What's going on with scoring in the NFL?
In last week's games, there were less than two offensive touchdowns per team across the league.
Unfortunately, it's not been anything outside the norm this season. Scoring is at 43.4 points per game, which puts it at pre-2010 levels. Last season it was at 43.3 points per game. And remember, the Dolphins had a 70-point output in one game to skew the numbers.
This is not just an issue for the Steelers. It's been an issue across the NFL.
Heading into Week 7, just seven NFL teams are averaging more than 25 points per game. Two are averaging more than 30. Conversely, 13 teams are posting less than 20 points per week. Touchdowns are being scored at the lowest rate since 2010.
If you'll recall, 2010 was when the NFL changed its rules, opening the door for wide receivers to catch the ball over the middle without fear of the safeties blasting them.
Why is this the case?
It could be a myriad of things.
First, the defensive linemen coming into the NFL are freaks of nature. And they have a huge athletic advantage over offensive linemen.
Look at the latest NFL Scouting Combine for proof of that.
The average 40-yard dash time for defensive ends was 4.81 seconds. For offensive tackles, it was 5.24 seconds. For vertical jump it was 33.5 inches for defensive ends and 28.44 inches for offensive tackles. It goes like that in all of the athletic testing. And that doesn't include all the 250-pound edge rushers who are coming into the league who run sub-4.5 second 40-yard dashes.
They make it difficult for quarterbacks to operate efficiently. Sacks are occurring on 7.2 percent of all dropbacks, the highest rate since 2000.
Knowing this, defenses also are taking away big plays by playing more deep shell zone coverages. Cover-2 rates (2-deep safeties) are at 39.7 percent. Four years ago, that rate was at 35.8 percent. And it's risen every season since. To score, teams need to put together longer, sustained drives.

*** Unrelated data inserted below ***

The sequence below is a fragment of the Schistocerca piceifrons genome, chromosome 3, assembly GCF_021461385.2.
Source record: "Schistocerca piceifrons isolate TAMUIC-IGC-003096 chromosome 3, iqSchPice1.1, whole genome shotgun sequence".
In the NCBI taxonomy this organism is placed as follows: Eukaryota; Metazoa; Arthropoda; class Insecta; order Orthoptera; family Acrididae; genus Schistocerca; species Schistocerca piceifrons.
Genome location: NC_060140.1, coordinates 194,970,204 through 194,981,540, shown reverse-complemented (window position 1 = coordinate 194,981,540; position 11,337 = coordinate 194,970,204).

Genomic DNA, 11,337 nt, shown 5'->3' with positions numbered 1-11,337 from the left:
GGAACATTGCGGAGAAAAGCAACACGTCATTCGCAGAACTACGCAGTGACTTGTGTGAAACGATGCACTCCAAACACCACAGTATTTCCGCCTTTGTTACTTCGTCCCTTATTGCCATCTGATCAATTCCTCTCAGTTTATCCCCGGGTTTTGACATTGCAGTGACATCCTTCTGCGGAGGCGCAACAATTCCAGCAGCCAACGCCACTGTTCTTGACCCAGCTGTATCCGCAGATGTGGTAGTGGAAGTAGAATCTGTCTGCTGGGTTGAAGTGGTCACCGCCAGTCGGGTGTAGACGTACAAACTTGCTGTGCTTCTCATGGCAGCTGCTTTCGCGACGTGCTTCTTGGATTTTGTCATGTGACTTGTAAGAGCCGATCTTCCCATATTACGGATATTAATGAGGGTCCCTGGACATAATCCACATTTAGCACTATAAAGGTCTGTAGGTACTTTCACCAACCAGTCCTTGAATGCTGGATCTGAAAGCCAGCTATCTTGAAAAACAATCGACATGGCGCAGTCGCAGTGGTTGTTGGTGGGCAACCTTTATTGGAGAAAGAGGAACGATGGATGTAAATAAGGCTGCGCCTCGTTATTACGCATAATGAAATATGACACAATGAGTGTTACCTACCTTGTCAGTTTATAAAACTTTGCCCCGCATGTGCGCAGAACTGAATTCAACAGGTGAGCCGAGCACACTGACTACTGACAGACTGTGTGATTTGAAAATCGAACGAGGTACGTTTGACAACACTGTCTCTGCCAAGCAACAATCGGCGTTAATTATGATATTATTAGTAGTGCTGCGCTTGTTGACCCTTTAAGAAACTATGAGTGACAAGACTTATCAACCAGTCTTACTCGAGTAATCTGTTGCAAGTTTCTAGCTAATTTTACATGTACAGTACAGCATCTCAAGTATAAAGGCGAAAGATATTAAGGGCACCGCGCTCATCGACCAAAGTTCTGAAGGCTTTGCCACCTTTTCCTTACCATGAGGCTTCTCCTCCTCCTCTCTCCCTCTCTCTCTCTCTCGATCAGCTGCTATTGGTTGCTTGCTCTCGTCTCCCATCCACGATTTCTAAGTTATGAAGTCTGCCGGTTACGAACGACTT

The feeling is that somewhere along the way, the offense will make a mistake. It will give up a sack, take a penalty, have a negative play, or just an incompletion to stop a drive.
And with 2023 being the youngest group of starting quarterbacks in this century – one that has gotten even younger with some of the injuries that have occurred this season – it makes it even more difficult for offenses to consistently move the ball.
That final point might be the biggest component of this. Of the 32 quarterbacks who will start games in Week 7, nearly half are in their fourth year or less in the league.
Not surprisingly, the teams that are starting the young quarterbacks – including the Steelers with Kenny Pickett – are in the bottom half of the league in scoring.
Young quarterbacks take time to develop. Unfortunately, NFL teams really don't have the time to wait for them to do so.
Another of the reasons scoring is down is because red zone offenses just aren't putting the ball in the end zone often enough.
Witness Baltimore's win over the Titans last week. The Ravens kicked six field goals in that game, with four of them coming from 30 yards or shorter. Overall, Baltimore was 1 of 6 scoring touchdowns in the red zone.
It's something that's happening across the league as teams are converting just over 53 percent of their red zone trips into touchdowns this season.
That's the lowest rate through six weeks since 2011.
Typically, young quarterbacks have issues inside the red zone. The field is condensed and the throwing windows are a little more tight.